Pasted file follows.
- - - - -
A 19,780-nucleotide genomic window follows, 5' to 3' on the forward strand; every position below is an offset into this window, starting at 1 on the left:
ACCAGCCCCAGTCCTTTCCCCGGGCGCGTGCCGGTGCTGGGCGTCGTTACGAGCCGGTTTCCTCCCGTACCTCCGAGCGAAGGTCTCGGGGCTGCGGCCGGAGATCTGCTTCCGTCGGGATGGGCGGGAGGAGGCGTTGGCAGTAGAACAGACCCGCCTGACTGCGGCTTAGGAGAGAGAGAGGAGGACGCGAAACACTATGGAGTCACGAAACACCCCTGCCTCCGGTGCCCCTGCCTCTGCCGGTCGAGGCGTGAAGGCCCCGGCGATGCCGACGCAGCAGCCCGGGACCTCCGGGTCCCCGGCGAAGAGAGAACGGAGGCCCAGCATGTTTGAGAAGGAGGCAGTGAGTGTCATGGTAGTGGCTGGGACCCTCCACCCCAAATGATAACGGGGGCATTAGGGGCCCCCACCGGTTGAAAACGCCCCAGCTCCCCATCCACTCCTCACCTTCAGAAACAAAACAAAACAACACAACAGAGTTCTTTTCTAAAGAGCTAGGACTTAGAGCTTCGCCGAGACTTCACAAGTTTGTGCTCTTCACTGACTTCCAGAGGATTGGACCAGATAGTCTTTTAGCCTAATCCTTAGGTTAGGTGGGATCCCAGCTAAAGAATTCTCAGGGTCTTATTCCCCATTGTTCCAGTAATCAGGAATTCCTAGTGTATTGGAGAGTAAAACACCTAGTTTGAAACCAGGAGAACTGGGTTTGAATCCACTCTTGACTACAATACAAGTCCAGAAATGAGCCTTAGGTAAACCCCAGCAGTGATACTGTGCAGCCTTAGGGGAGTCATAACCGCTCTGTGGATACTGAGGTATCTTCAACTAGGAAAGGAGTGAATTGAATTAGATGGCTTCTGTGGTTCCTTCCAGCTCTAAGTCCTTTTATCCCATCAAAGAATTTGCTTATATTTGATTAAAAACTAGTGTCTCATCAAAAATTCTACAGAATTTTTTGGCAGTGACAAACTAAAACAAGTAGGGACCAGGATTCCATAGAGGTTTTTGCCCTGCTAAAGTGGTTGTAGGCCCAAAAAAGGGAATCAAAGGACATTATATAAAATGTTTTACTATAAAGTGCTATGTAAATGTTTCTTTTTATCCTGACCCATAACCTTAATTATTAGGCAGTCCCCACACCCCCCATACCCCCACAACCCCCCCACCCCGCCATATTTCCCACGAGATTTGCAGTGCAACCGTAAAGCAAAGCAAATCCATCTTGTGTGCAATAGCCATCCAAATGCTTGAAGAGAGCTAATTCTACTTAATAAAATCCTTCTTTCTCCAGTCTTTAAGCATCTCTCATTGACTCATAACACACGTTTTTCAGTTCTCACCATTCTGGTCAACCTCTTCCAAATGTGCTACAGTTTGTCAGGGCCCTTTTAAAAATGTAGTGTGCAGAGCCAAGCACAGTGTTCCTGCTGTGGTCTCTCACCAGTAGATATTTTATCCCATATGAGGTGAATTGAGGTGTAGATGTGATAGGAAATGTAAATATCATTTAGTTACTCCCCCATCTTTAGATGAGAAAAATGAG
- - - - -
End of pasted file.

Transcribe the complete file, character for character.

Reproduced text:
A 19,780-nucleotide genomic window follows, 5' to 3' on the forward strand; every position below is an offset into this window, starting at 1 on the left:
ACCAGCCCCAGTCCTTTCCCCGGGCGCGTGCCGGTGCTGGGCGTCGTTACGAGCCGGTTTCCTCCCGTACCTCCGAGCGAAGGTCTCGGGGCTGCGGCCGGAGATCTGCTTCCGTCGGGATGGGCGGGAGGAGGCGTTGGCAGTAGAACAGACCCGCCTGACTGCGGCTTAGGAGAGAGAGAGGAGGACGCGAAACACTATGGAGTCACGAAACACCCCTGCCTCCGGTGCCCCTGCCTCTGCCGGTCGAGGCGTGAAGGCCCCGGCGATGCCGACGCAGCAGCCCGGGACCTCCGGGTCCCCGGCGAAGAGAGAACGGAGGCCCAGCATGTTTGAGAAGGAGGCAGTGAGTGTCATGGTAGTGGCTGGGACCCTCCACCCCAAATGATAACGGGGGCATTAGGGGCCCCCACCGGTTGAAAACGCCCCAGCTCCCCATCCACTCCTCACCTTCAGAAACAAAACAAAACAACACAACAGAGTTCTTTTCTAAAGAGCTAGGACTTAGAGCTTCGCCGAGACTTCACAAGTTTGTGCTCTTCACTGACTTCCAGAGGATTGGACCAGATAGTCTTTTAGCCTAATCCTTAGGTTAGGTGGGATCCCAGCTAAAGAATTCTCAGGGTCTTATTCCCCATTGTTCCAGTAATCAGGAATTCCTAGTGTATTGGAGAGTAAAACACCTAGTTTGAAACCAGGAGAACTGGGTTTGAATCCACTCTTGACTACAATACAAGTCCAGAAATGAGCCTTAGGTAAACCCCAGCAGTGATACTGTGCAGCCTTAGGGGAGTCATAACCGCTCTGTGGATACTGAGGTATCTTCAACTAGGAAAGGAGTGAATTGAATTAGATGGCTTCTGTGGTTCCTTCCAGCTCTAAGTCCTTTTATCCCATCAAAGAATTTGCTTATATTTGATTAAAAACTAGTGTCTCATCAAAAATTCTACAGAATTTTTTGGCAGTGACAAACTAAAACAAGTAGGGACCAGGATTCCATAGAGGTTTTTGCCCTGCTAAAGTGGTTGTAGGCCCAAAAAAGGGAATCAAAGGACATTATATAAAATGTTTTACTATAAAGTGCTATGTAAATGTTTCTTTTTATCCTGACCCATAACCTTAATTATTAGGCAGTCCCCACACCCCCCATACCCCCACAACCCCCCCACCCCGCCATATTTCCCACGAGATTTGCAGTGCAACCGTAAAGCAAAGCAAATCCATCTTGTGTGCAATAGCCATCCAAATGCTTGAAGAGAGCTAATTCTACTTAATAAAATCCTTCTTTCTCCAGTCTTTAAGCATCTCTCATTGACTCATAACACACGTTTTTCAGTTCTCACCATTCTGGTCAACCTCTTCCAAATGTGCTACAGTTTGTCAGGGCCCTTTTAAAAATGTAGTGTGCAGAGCCAAGCACAGTGTTCCTGCTGTGGTCTCTCACCAGTAGATATTTTATCCCATATGAGGTGAATTGAGGTGTAGATGTGATAGGAAATGTAAATATCATTTAGTTACTCCCCCATCTTTAGATGAGAAAAATGAG